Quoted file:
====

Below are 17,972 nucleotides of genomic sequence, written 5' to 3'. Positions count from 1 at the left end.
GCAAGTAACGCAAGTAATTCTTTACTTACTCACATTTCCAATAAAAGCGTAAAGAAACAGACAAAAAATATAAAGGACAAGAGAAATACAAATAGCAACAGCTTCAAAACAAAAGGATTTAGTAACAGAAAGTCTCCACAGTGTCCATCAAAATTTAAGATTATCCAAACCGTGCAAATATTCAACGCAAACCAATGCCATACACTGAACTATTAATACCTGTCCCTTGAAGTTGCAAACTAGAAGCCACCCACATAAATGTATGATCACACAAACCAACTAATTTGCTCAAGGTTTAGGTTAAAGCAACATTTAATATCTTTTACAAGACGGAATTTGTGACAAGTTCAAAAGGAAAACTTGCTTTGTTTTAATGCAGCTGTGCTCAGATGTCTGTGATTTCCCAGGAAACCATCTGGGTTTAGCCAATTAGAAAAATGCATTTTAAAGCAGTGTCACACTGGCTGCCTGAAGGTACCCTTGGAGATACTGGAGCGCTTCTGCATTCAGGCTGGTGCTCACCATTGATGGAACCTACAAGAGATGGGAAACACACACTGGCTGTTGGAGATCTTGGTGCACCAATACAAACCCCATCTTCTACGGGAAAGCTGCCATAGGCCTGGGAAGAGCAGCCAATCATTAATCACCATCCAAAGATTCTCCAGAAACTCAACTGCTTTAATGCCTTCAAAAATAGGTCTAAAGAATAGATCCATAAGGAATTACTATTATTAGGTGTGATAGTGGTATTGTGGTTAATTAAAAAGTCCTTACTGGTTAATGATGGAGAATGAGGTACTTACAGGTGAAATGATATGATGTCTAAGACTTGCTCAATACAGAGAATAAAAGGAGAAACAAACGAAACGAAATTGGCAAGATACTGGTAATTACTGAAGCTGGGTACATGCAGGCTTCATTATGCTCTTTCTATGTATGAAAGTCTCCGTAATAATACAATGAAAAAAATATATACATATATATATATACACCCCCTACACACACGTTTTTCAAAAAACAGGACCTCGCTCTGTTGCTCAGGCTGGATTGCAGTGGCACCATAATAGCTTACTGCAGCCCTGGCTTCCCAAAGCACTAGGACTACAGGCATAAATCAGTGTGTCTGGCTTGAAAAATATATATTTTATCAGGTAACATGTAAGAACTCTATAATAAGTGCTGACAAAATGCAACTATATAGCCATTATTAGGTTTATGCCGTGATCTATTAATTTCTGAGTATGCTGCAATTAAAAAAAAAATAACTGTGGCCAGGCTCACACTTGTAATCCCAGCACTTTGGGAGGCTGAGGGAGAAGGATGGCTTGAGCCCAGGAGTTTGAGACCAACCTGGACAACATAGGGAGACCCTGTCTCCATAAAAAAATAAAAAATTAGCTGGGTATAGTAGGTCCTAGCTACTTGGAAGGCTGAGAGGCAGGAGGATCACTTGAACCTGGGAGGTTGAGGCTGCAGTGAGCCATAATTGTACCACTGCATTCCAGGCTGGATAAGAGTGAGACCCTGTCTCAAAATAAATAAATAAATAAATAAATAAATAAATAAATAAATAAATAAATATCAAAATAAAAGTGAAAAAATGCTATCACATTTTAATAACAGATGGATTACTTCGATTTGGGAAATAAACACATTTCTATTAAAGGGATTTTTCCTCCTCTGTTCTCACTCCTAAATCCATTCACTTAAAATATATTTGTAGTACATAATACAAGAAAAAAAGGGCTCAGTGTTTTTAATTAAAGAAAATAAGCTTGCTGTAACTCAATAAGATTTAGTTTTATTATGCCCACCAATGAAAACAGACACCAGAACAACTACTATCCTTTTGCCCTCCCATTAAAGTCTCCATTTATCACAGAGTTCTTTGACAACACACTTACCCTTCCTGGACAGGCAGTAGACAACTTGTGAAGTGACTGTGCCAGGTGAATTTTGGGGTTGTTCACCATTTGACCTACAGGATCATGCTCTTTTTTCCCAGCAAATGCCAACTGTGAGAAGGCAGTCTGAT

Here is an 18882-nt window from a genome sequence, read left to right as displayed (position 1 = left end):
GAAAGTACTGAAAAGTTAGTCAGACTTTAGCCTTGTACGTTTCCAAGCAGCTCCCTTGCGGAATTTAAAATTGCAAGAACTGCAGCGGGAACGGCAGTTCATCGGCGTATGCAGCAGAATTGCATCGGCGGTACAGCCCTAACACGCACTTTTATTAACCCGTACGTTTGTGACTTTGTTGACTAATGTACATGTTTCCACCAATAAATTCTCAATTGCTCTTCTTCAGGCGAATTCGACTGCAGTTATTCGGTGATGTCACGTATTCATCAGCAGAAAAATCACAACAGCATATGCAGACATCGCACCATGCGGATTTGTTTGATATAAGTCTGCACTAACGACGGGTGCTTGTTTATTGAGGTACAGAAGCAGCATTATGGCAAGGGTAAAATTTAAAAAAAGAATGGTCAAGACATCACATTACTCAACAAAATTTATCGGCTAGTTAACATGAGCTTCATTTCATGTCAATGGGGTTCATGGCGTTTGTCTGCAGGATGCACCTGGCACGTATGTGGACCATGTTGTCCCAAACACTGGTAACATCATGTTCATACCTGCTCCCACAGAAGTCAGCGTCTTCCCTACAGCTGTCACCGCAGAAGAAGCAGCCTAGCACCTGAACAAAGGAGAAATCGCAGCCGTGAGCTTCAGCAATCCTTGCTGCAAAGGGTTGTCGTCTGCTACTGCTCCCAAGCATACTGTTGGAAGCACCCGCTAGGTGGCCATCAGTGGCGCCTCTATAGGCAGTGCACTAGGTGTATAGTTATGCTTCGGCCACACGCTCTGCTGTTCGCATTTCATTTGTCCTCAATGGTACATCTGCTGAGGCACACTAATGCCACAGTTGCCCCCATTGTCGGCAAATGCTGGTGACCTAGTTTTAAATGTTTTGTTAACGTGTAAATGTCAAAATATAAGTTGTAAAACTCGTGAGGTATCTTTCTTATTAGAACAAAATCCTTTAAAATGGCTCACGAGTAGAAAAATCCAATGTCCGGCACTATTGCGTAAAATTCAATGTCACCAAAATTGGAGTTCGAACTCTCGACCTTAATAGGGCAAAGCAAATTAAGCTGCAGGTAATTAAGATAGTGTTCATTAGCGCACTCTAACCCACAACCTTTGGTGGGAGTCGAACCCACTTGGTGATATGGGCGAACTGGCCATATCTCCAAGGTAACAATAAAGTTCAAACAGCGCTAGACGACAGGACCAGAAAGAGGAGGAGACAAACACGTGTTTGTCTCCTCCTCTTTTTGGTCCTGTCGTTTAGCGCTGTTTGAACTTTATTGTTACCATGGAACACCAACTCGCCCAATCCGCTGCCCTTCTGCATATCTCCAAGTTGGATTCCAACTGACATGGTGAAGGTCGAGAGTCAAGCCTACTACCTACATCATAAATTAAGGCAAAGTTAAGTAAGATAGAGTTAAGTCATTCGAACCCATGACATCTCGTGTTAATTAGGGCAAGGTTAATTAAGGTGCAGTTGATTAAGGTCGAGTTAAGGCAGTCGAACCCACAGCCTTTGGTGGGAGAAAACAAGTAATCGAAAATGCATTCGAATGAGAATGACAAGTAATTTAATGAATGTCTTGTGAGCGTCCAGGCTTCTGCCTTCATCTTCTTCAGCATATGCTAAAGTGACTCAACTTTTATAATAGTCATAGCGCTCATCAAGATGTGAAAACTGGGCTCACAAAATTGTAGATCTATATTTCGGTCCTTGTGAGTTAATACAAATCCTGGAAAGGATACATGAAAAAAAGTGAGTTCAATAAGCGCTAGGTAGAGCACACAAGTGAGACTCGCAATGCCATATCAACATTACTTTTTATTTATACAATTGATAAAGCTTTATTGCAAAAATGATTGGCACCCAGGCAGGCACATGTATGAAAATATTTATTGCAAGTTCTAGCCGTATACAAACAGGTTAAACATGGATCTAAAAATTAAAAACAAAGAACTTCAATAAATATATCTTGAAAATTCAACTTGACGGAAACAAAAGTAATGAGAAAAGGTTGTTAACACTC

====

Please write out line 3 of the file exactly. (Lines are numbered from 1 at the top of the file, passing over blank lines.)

Here is an 18882-nt window from a genome sequence, read left to right as displayed (position 1 = left end):